Amos had shot up those stairs like a rat up a drainpipe and with a display of manly strength, flipped the mattress over as if he was tossing a pancake. A fair amount of tossing followed. Emmie was up to high dudgeon with her husband, disappearing every Wednesday like that. As she said, ‘What’s good for the gander…’ Amos was not so much a gander as a man with a raised dander. His old heart notched up an extra beat or two at the memory.
On that day Amos had been gone rather longer than expected and Ezra, impatient for something crunchy had taken himself off around the corner. Coming from the cottage empty handed and puffing more than usual Amos set off in pursuit of his traitorous servant. He found Ezra outside the greengrocers, helping himself to some nice Coxes, ignoring the brandishing fly swat that Mr Root waved at him. It cost Amos half a crown before he could get away.
After that, Amos called a little later when young Robbie arrived home from school. For the price of a sixpence, a toffee and a bunch of carrots, Robbie waited with Ezra, feeding him the carrots and chewing the sweet. Depending on how the afternoon went, Amos sometimes gave him an extra thruppence.
Bob Marlow and the Sailors began to sing. There were a few dud notes, a slight blurring of the harmonies but Amos enjoyed it. As he listened, he thought about those other routes that he and Ezra had followed, the houses where invariably Ezra was either bribed with a nosebag or tied to a gatepost while Amos conducted some extra curricular business.
It had all come to an unhappy end one September day when Mrs Grind, Patience, announced that she fancied a day out and would come with him. There wasn’t much he could say. He had a couple of collections to make down at Lower Fondle but other than that, his missions were of a more personal nature. As it was, Ezra was something of a creature of habit. Turning into a familiar street, he perked up, managed a trot and pulled up outside the Marlow household. Amos jumped down quickly and tried to stuff a quick peppermint into the horse’s mouth at the same time urging him on. The door of number 10 opened and Mrs Marlow, beautifully coiffured, stepped outside. Seeing Mrs Grind she promptly scurried back indoors.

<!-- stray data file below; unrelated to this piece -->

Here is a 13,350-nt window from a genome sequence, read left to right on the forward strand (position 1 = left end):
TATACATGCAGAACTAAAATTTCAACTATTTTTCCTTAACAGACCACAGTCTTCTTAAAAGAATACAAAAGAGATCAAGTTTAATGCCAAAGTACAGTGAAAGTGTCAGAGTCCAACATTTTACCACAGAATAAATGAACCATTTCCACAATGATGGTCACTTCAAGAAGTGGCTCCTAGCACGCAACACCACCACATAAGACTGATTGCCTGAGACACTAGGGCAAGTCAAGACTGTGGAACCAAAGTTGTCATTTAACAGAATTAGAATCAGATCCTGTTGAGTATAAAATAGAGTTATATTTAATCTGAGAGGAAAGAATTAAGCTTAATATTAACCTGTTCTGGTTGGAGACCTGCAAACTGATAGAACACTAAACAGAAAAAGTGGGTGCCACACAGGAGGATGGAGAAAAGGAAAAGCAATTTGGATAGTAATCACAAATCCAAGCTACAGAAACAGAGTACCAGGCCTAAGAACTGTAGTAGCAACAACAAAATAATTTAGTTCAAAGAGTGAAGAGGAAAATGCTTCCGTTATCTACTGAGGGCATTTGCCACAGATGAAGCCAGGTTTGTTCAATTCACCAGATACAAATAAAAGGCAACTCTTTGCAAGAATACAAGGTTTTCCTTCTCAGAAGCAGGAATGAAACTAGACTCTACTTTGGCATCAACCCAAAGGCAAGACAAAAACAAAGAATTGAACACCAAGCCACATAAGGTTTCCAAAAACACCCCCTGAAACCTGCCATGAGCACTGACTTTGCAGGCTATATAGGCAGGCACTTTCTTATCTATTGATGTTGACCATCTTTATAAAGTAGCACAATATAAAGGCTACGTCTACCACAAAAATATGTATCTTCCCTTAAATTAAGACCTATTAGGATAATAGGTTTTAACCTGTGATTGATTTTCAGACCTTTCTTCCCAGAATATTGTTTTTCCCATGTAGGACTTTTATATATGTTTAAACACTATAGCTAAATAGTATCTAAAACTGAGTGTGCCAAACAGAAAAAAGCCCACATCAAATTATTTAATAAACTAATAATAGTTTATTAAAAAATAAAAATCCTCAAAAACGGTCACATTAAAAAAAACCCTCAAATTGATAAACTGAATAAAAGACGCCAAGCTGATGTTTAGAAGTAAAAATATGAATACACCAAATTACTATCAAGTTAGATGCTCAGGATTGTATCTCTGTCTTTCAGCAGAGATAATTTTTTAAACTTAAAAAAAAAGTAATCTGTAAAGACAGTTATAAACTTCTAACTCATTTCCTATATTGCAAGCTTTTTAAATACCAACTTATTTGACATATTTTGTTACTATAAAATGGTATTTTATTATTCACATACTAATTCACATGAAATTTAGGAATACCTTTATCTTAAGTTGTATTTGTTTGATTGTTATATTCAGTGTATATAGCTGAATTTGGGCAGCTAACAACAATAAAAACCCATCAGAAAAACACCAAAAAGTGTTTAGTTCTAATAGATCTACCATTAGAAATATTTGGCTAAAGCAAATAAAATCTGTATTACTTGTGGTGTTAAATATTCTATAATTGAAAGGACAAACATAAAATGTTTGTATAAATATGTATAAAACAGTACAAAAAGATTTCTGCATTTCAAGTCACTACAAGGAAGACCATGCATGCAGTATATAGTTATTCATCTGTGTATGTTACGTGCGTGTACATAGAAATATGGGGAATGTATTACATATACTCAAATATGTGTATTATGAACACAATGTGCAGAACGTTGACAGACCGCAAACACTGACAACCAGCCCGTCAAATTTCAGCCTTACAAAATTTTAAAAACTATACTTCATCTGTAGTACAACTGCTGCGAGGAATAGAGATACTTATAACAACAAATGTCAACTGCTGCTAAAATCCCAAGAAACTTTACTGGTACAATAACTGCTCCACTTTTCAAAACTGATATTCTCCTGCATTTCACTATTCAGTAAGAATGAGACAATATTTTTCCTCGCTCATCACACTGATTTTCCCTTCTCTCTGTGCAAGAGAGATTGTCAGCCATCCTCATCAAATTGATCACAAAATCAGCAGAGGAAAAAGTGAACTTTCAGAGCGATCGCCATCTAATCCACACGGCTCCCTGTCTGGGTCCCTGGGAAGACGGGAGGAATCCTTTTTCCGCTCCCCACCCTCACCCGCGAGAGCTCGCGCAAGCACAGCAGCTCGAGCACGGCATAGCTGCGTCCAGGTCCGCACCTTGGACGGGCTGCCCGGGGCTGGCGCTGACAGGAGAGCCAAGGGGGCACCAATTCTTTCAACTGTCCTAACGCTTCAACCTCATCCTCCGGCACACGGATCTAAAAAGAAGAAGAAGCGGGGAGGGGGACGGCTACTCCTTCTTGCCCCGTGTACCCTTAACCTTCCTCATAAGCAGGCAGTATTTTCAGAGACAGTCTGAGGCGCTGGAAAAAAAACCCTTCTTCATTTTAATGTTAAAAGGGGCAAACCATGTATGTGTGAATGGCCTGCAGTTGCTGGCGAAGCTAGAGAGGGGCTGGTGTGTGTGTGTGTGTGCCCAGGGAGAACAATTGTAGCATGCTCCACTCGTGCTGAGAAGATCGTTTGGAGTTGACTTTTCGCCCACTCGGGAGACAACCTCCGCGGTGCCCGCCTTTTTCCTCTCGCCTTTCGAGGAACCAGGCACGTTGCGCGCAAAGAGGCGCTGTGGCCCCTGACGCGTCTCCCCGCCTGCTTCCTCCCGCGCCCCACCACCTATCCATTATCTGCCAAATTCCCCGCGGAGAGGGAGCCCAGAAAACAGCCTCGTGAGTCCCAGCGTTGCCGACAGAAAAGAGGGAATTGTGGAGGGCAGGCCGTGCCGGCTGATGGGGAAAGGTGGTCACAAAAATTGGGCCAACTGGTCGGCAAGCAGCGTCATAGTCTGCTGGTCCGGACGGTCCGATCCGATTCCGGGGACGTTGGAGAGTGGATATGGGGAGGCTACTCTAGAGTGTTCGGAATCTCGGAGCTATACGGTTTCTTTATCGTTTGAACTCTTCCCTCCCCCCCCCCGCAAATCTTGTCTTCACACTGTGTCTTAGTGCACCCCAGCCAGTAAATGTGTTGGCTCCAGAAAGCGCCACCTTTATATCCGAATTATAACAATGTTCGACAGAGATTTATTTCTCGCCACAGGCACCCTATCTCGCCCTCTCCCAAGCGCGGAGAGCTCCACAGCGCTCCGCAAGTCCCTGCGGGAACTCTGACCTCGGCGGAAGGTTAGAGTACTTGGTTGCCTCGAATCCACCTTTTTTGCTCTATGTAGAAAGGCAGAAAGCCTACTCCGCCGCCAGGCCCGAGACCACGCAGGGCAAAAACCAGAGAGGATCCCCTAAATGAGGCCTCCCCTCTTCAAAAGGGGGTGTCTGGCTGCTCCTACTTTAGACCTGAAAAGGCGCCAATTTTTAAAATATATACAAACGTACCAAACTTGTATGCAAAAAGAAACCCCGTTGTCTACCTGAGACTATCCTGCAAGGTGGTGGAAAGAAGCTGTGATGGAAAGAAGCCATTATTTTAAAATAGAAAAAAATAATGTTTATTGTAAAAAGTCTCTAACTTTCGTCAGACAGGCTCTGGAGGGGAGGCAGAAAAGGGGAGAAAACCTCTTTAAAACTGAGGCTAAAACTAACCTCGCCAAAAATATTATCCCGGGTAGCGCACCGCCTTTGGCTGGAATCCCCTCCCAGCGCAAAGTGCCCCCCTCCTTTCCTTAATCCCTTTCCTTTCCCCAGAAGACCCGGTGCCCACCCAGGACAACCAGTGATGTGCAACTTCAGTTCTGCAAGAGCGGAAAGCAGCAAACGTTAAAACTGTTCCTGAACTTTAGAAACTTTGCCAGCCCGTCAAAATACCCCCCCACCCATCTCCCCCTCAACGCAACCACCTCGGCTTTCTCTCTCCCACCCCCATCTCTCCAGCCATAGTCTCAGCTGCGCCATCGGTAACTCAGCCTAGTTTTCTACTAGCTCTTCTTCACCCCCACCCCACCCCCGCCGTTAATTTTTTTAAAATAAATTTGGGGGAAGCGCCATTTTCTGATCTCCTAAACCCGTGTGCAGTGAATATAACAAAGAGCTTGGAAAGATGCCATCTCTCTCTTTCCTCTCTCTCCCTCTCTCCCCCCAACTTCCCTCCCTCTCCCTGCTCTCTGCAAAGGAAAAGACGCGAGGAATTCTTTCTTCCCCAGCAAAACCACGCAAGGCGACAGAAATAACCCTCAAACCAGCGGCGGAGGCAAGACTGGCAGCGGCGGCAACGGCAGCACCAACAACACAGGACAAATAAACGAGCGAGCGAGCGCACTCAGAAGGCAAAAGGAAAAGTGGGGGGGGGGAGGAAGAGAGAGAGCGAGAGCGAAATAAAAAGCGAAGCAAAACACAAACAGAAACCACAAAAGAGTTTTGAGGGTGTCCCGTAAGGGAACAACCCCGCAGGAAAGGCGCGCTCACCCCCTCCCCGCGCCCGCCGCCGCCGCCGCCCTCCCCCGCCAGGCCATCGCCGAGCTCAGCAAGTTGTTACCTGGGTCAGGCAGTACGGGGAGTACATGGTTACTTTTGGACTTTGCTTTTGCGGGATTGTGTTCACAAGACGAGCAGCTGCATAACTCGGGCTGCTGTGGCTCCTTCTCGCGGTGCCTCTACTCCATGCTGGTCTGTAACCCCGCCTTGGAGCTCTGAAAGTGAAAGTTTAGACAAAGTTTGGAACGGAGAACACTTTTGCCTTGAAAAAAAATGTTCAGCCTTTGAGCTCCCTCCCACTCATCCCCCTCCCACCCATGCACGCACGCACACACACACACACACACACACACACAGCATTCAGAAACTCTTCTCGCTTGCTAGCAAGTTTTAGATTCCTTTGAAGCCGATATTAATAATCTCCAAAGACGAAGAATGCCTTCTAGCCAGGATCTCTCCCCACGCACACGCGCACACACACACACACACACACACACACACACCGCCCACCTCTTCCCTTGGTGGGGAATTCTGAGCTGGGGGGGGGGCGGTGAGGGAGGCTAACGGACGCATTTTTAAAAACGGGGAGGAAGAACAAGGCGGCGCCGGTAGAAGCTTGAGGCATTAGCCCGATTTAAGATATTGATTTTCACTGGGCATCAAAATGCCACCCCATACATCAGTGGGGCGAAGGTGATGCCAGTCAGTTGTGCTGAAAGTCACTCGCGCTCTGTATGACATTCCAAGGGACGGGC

With another handful of peppermints, Ezra finally agreed to carry on. Down the road they went, left into Canal Street, right into Duck’s Alley and again, Ezra chose the spot to halt outside the old chandlery. Once again Amos tried to bribe him to move but by now he had had enough of peppermints and refused to budge until he had a carrot at the very least. Sweating with embarrassment, Amos fetched a carrot from the cart and fed it to the pony, whispering vile threats under his breath. From the cottage a woman in a negligee poked her head out and promptly rushed back indoors.
‘What’s up with that ‘orse?’ Mrs Grind began to look suspicious. By the time Ezra stopped for a third time, she was downright accusing.
‘I know what’s going on, Amos Grind. It ain’t no coincidence all these wimmen are looking out for ye. You’re a greedy bugger, never satisfied.’
‘It’s just the horse, my love,’ he tried. ‘He gets used to people coming out to feed him.’
Mrs Grind snorted. ‘Feed him! Feed you, more like.’
The journey home wasn’t pleasant. The weeks that followed weren’t pleasant either and Amos had to work overtime to coax his wife back into the master bedroom. Sitting in the Cow and Musket he gave a little sigh, amused at his younger self, yet saddened by a world that had long been lost to him.
When he got home later, he got out his old photo album, took a bit of a stroll down memory lane. There they were, him and Patience on the beach at Upper Fondle, in the park, celebrating their golden wedding. It hadn’t been such a bad innings. There were a few other photos too, one of old Ezra turned away in a field to enjoy his retirement, several street scenes, an occasional child caught talking to the pony. Young Bert Spong, little Amy Roamer, Barney Scrub – and Robbie Marlow. The children had similar dark wavy hair, longish faces and near black eyes. Amos nodded to himself. You don’t know me young uns, he thought again, but I certainly know you.